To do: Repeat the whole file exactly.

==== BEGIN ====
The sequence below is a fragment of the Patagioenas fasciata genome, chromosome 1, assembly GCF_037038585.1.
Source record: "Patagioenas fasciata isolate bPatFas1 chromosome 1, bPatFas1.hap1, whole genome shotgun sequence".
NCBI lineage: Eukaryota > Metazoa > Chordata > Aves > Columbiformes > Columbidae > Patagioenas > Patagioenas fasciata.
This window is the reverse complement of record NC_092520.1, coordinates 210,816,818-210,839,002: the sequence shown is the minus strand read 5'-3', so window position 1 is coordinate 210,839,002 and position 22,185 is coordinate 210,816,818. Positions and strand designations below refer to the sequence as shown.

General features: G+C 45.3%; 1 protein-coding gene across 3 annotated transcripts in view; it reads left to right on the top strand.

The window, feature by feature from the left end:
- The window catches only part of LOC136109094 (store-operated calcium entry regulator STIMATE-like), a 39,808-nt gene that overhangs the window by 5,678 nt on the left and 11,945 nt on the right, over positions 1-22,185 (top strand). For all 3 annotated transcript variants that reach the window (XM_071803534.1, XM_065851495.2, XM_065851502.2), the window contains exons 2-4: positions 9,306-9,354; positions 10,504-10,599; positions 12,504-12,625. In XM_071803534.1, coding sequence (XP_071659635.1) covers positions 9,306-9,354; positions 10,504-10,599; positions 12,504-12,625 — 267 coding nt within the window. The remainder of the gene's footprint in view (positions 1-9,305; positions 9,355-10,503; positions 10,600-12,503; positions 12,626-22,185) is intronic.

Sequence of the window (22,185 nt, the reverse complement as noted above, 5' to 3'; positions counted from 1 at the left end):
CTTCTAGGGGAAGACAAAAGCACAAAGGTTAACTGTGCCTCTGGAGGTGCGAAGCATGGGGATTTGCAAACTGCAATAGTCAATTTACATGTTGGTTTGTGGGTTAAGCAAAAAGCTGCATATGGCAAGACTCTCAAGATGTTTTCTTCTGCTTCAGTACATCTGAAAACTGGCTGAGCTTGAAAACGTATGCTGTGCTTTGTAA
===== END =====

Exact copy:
The sequence below is a fragment of the Patagioenas fasciata genome, chromosome 1, assembly GCF_037038585.1.
Source record: "Patagioenas fasciata isolate bPatFas1 chromosome 1, bPatFas1.hap1, whole genome shotgun sequence".
NCBI lineage: Eukaryota > Metazoa > Chordata > Aves > Columbiformes > Columbidae > Patagioenas > Patagioenas fasciata.
This window is the reverse complement of record NC_092520.1, coordinates 210,816,818-210,839,002: the sequence shown is the minus strand read 5'-3', so window position 1 is coordinate 210,839,002 and position 22,185 is coordinate 210,816,818. Positions and strand designations below refer to the sequence as shown.

General features: G+C 45.3%; 1 protein-coding gene across 3 annotated transcripts in view; it reads left to right on the top strand.

The window, feature by feature from the left end:
- The window catches only part of LOC136109094 (store-operated calcium entry regulator STIMATE-like), a 39,808-nt gene that overhangs the window by 5,678 nt on the left and 11,945 nt on the right, over positions 1-22,185 (top strand). For all 3 annotated transcript variants that reach the window (XM_071803534.1, XM_065851495.2, XM_065851502.2), the window contains exons 2-4: positions 9,306-9,354; positions 10,504-10,599; positions 12,504-12,625. In XM_071803534.1, coding sequence (XP_071659635.1) covers positions 9,306-9,354; positions 10,504-10,599; positions 12,504-12,625 — 267 coding nt within the window. The remainder of the gene's footprint in view (positions 1-9,305; positions 9,355-10,503; positions 10,600-12,503; positions 12,626-22,185) is intronic.

Sequence of the window (22,185 nt, the reverse complement as noted above, 5' to 3'; positions counted from 1 at the left end):
CTTCTAGGGGAAGACAAAAGCACAAAGGTTAACTGTGCCTCTGGAGGTGCGAAGCATGGGGATTTGCAAACTGCAATAGTCAATTTACATGTTGGTTTGTGGGTTAAGCAAAAAGCTGCATATGGCAAGACTCTCAAGATGTTTTCTTCTGCTTCAGTACATCTGAAAACTGGCTGAGCTTGAAAACGTATGCTGTGCTTTGTAA